International justice was significantly advanced last year by the decision of the International Tribunal for the Former Yugoslavia to classify rape as a crime against humanity. But the world community cannot stop there. Atrocities committed against the people of East Timor deserve no less attention than those committed against peoples of other nations. An international tribunal for East Timor, with a mandate covering the entire Indonesian occupation, must be established now to redress the most heinous
crimes committed against the women and men of East Timor. Otherwise, international justice will appear weak and conditional, rule of law will be undermined, and the people of the world¹s newest nation will have good reason to lose faith in the world community.

(Via the East Timor Action Network Social Justice Center)


My apologies for the length of this e-mail, but it is stories like these that make including the urgent issues of violence against women an imperative for April 20.


Lucinda Marshall

Moderator, Feminist Peace Network

ps–As I look over the list of endorsers, I notice very few women’s groups–could that be because your call to action omits one of the most significant aspects of war? Until the problems of women and violence are addressed, violence cannot be ended.

 March 21, 2011  Posted by on March 21, 2011 Comments Off on Reclaiming Her-Story–FPN Letter Regarding April 20th (2002) Mobilization’s Failure To Address Impact Of War On Women In Their Call To Action
Mar 172011

In the aftermath of the disaster in Japan, it is crucial to recognize and address the particular vulnerabilities of women and children.  There is nothing new about this, but these needs are rarely addressed adequately.  Make no mistake, addressing food and water needs, shelter needs, clean up and trying to stop the unfolding nuclear disaster are critical, but that does not minimize women-specific needs. Via  Gender Across Borders,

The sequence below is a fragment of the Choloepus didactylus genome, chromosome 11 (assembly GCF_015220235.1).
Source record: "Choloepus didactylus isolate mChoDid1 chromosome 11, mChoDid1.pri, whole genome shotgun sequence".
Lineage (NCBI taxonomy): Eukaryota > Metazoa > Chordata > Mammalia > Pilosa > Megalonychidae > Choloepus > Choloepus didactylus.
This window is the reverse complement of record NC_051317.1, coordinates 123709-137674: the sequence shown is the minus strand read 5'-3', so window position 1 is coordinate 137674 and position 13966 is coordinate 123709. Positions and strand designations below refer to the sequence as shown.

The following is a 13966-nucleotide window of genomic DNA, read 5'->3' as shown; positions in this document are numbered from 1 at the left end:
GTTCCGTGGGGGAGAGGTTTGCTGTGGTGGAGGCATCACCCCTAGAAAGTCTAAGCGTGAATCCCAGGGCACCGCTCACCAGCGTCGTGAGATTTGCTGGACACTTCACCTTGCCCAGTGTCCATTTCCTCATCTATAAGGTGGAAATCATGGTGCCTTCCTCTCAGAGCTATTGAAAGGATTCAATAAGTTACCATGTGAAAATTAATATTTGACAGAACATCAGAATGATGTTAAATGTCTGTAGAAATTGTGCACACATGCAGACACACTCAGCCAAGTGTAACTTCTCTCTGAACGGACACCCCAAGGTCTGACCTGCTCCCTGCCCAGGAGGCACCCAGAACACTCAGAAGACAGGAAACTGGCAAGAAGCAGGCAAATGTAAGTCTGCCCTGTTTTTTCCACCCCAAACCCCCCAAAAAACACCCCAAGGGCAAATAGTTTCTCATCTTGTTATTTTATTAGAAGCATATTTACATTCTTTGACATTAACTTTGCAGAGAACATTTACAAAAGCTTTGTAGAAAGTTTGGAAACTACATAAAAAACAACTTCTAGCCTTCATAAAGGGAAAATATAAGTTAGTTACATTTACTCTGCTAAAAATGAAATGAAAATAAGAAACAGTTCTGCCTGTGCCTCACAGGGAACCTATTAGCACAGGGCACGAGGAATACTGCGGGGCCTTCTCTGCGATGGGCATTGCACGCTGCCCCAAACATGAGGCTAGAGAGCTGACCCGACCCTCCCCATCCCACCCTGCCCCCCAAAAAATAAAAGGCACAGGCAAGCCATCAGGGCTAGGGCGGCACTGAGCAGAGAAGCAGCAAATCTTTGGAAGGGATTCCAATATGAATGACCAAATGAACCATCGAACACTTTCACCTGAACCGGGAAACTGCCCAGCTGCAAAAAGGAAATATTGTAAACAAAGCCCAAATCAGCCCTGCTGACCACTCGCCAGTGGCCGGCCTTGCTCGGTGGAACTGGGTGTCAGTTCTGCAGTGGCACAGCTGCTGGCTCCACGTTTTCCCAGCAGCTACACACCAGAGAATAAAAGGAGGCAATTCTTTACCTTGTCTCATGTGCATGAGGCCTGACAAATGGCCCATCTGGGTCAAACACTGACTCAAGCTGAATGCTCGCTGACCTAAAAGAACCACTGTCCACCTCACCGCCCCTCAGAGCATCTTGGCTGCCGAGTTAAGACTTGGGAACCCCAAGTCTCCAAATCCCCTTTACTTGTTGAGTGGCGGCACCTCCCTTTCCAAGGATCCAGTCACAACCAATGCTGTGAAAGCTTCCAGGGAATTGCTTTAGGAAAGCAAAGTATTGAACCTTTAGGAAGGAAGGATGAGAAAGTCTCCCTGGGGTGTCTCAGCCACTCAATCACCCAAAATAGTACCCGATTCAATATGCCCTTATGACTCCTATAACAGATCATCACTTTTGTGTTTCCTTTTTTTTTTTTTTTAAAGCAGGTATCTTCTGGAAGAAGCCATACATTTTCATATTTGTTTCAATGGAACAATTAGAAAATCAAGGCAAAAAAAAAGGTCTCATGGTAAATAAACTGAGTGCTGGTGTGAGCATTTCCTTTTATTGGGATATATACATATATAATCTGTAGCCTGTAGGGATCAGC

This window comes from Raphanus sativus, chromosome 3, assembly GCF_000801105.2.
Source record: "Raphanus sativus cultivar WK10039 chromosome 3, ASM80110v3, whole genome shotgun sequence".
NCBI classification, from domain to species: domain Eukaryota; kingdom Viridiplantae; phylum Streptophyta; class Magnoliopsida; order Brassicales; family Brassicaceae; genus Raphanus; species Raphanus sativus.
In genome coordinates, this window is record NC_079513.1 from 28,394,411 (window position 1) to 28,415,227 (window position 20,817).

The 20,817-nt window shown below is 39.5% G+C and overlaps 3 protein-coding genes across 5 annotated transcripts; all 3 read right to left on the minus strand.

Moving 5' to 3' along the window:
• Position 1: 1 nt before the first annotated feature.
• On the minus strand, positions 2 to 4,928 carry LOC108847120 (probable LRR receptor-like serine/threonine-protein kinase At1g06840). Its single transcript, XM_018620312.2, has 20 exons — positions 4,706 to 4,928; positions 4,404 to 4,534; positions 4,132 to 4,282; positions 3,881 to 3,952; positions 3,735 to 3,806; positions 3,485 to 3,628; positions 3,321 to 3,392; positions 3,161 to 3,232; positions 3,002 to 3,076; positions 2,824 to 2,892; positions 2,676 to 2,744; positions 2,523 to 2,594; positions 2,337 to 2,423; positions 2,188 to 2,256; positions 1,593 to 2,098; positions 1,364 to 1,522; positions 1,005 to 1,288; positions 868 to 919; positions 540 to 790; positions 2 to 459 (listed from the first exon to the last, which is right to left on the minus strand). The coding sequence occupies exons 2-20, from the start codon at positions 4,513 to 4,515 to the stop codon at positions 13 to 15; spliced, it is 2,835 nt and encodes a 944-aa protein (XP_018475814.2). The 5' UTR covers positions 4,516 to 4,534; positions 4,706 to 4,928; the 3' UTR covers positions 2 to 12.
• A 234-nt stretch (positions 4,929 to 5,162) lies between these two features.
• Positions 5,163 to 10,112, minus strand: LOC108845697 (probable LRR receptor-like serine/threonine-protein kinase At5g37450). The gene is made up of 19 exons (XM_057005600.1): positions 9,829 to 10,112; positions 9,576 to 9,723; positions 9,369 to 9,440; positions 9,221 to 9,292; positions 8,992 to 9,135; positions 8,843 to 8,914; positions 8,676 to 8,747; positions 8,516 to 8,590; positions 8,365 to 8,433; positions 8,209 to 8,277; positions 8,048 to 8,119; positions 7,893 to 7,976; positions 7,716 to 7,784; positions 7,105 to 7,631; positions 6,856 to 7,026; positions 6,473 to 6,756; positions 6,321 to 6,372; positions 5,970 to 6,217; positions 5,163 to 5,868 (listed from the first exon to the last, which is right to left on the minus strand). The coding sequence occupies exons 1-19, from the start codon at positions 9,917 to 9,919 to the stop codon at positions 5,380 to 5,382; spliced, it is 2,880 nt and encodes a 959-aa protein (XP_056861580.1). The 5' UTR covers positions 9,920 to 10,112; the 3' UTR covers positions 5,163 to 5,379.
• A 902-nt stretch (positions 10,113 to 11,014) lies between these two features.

As the World Health Organization notes, women and children account for more than 75 percent of people displaced by disasters. For those women, disaster magnifies health care disparities and the burdens assigned by gender roles…

…As caretakers, women may spearhead the family’s search for shelter and safety. Away from home, the women displaced in Japan could face increased vulnerability to sexual assault.

There are already reports of vulnerable women being preyed upon,

There have been reports of men approaching single women, pretending to be a police officer or someone from an aid organization offering to take them to a ‘safer place’. They are trying to take advantage of stranded women during the crisis. Please spread this around, and tell anyone you know who is in Japan. Don’t go anywhere alone, buddy up with someone and stick together.

And bear in mind that interpersonal violence is already a huge issue in Japan. Domestic violence in Japan jumped 20.2 per cent in 2010.  In most cases the victims are women.  Also, while it is good that American troops are providing humanitarian assistance, it is important to remember that there is a long history of American soldiers preying on Japanese women near U.S. military bases in Japan.

A women-only shelter has been set up.  The contact information is:

Asia Japan Women’s Resource Center
Shibuya Coop 311
14-10 Sakuragaoka
Shibuya-ku, Tokyo 150
Tel: 03-3780-5245
Fax: 03-3463-9752

In addition to physical safety concerns, there are also concerns for pregnant women who may not be able to get adequate health care.  But beyond that there is another crucial concern in the aftermath of this disaster. As The Daily Beast points out,

A full-blown nuclear meltdown would be devastating for pregnant women and their fetuses, which are particularly vulnerable to the lasting effects of radiation. Should the worst-case scenario become a reality, it could lead to a generation of children born with all manner of maladies, from congenital malformation to mental retardation. Even at radiation levels too low to make a mother-to-be sick, health consequences for a fetus can be severe, according to the Centers for Disease Control and Prevention…